Newly disclosed Covid-19 vaccine procurement contracts that the South African government signed with pharmaceutical companies included “overwhelmingly one-sided” terms that favored drug companies’ bottom lines over public health, according to a review conducted by a coalition of experts and advocates.
Last month, a South African court ruled that the nation’s government must make its vaccine contracts with pharmaceutical companies public after the Health Justice Initiative (HJI) sued in an effort to shine light on the secretive agreements.
HJI has published the government’s contracts with Pfizer, Johnson & Johnson subsidiary Janssen, the Serum Institute of India, and Covax online, arguing that they reveal how Big Pharma “held South Africa to ransom.”
In a detailed report released Tuesday, HJI and other organizations wrote that the contracts “placed governments in the Global South, and in turn, the people living in these countries, in an unenviable position of having to secure scarce supplies in a global emergency (2020-2022) with unusually hefty demands and conditions, including secrecy, a lack of transparency, and very little leverage against late or no delivery of supplies or inflated prices, resulting in gross profiteering.”
The “most egregious example,” according to the new report, was the South African government’s deal with Johnson & Johnson, which traded “scarce or very delayed supplies for extractionist terms and conditions that undermine national sovereignty.”
The U.S.-based company charged South Africa $10 per dose for its vaccine in the agreement, which was carried out under English and Welsh law. (The European Union reportedly paid $8.50 per dose for the Johnson & Johnson vaccine.)
Additionally, the deal required South Africa to make a nonrefundable down payment of $27.5 million.
According to HJI, the contracts with pharmaceutical giants made South Africa liable for at least $734 million in payments “with no guarantees of timely delivery.” The contracts, none of which were agreed to under South African legal jurisdiction, also required South Africa to “seek permission” from drug companies to “divert or donate or sell doses which have already been paid for by the [South African] public, despite the benefit to other poorer countries or buyers.”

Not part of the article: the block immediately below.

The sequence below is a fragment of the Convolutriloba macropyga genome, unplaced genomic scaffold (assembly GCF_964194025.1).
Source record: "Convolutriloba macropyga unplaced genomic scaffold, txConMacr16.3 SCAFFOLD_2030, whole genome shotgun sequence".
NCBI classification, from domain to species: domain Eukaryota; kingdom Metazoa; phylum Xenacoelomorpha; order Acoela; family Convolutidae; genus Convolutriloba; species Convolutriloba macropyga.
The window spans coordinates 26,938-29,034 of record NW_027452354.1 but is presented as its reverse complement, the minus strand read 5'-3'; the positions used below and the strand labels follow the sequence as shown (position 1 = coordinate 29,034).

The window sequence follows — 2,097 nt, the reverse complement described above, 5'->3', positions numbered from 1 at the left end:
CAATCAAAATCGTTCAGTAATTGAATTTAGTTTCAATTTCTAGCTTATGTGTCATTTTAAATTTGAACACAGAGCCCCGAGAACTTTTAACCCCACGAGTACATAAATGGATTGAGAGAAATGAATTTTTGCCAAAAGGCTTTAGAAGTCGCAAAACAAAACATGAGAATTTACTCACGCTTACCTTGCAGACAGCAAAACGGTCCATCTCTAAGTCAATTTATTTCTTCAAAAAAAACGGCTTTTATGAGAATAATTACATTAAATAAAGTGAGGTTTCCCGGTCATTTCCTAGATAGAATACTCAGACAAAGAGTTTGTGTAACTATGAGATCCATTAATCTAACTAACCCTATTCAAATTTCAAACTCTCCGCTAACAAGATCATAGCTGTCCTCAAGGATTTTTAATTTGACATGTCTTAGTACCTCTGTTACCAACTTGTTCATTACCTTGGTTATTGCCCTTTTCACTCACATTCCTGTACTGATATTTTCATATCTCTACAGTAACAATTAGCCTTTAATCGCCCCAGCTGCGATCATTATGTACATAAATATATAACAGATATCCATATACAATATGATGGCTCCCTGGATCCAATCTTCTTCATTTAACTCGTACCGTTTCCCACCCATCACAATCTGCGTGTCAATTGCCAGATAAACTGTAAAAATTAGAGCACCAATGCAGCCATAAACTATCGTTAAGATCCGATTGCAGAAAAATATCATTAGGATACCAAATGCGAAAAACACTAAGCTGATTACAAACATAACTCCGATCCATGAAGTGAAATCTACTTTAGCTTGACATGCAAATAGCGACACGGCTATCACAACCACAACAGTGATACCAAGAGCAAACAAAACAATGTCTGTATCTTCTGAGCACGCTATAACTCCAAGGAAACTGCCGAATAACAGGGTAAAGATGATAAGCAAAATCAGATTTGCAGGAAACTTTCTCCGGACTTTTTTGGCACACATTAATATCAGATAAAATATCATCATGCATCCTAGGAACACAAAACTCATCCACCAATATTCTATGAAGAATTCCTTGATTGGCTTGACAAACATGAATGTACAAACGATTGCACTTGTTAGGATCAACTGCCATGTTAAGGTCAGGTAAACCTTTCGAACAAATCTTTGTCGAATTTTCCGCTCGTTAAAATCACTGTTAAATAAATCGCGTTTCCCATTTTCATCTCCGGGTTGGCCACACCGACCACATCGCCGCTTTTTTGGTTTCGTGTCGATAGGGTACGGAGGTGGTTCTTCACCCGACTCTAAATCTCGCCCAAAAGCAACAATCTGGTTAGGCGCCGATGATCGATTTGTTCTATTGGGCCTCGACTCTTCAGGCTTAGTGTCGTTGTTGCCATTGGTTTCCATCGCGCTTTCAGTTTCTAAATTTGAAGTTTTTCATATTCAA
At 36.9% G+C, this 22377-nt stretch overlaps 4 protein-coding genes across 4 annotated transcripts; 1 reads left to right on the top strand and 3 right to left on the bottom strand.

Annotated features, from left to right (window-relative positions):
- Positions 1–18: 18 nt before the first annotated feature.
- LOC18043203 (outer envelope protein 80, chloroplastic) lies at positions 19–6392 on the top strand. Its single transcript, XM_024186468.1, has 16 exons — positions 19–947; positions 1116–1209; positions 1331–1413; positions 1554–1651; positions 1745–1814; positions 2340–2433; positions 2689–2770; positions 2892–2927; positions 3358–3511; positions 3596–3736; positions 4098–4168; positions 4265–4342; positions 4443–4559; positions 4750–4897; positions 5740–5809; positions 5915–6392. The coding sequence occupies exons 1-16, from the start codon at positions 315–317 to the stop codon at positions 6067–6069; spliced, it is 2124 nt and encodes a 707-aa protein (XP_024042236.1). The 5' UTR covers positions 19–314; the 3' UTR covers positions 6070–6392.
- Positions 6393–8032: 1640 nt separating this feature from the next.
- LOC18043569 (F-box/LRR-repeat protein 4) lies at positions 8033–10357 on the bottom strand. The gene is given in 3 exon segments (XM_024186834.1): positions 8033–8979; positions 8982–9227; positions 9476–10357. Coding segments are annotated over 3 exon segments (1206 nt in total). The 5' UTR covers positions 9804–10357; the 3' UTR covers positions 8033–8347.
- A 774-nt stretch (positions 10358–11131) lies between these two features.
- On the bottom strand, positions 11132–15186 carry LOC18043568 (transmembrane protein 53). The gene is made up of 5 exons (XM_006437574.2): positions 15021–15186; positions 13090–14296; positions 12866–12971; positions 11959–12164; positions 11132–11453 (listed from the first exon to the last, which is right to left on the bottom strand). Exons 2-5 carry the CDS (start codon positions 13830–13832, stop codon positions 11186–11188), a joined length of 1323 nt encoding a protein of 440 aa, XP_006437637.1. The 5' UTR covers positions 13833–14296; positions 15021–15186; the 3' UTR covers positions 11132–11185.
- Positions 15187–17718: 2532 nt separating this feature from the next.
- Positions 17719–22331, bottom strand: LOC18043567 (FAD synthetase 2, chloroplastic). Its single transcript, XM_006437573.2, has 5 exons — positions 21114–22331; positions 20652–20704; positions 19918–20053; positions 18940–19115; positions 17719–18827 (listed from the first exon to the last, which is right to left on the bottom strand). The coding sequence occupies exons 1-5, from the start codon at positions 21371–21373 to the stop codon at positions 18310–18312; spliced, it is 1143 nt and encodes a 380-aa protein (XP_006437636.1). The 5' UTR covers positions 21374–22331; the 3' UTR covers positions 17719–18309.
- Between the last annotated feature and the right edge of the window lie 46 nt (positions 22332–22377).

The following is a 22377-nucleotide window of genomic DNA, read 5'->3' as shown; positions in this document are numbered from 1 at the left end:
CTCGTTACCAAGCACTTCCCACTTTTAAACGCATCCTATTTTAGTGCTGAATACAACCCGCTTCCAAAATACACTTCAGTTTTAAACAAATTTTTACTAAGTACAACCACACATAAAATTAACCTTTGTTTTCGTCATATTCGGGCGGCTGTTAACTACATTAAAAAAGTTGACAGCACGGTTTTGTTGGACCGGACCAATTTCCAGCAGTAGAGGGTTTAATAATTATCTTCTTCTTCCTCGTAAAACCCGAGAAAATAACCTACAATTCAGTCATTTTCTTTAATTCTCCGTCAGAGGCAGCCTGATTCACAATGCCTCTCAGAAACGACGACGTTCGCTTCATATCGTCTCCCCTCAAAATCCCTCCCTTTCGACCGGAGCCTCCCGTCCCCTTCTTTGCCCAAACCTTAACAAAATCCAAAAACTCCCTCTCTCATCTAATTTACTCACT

“In a global pandemic, this is paternalistic and imperialist, harms public health programmatic planning, and deliberately reduces the autonomy of African states,” the report says. “In particular—J&J, Pfizer, and COVAX did not commit… to supply volumes and dates, making it increasingly difficult to plan and run a timely and proper vaccination program.”
Fatima Hassan, HJI’s director, said Tuesday that
“this deference to and fear of powerful pharmaceutical companies—in the middle of a crisis and in a constitutional democracy—is incredibly concerning.”
“It shows how much power was put into the hands of private sector actors and how few options governments had, when acting alone, in the middle of a pandemic,” said Hassan.
The pharmaceutical industry’s control over vaccine supply and distribution in South Africa and around the world spawned what public health advocates described as vaccine apartheid, a system under which poor nations were left with little to no access to lifesaving shots as rich countries and drugmakers prioritized upholding restrictive patents in the face of a catastrophic pandemic.
Hassan said the newly disclosed contracts “reveal the phenomenal power that pharmaceutical companies wielded in negotiations.”
“In our scramble for desperately needed vaccines, South Africa was forced to hand over unimaginable sums of money for overpriced vaccine doses,” Hassan added. “We were bullied into unfair and undemocratic terms in contracts that were totally one-sided. Put simply, pharmaceutical companies held us to ransom. And we must ask: did they do it to other countries too?”
A 2021 report by the U.S.-based consumer advocacy group Public Citizen—which uncovered several unredacted Pfizer vaccine contracts—detailed how the corporation used its power in agreements with Brazil, Colombia, the European Commission, and the U.S. to “silence governments, throttle supply, shift risk, and maximize profits in the worst public health crisis in a century.”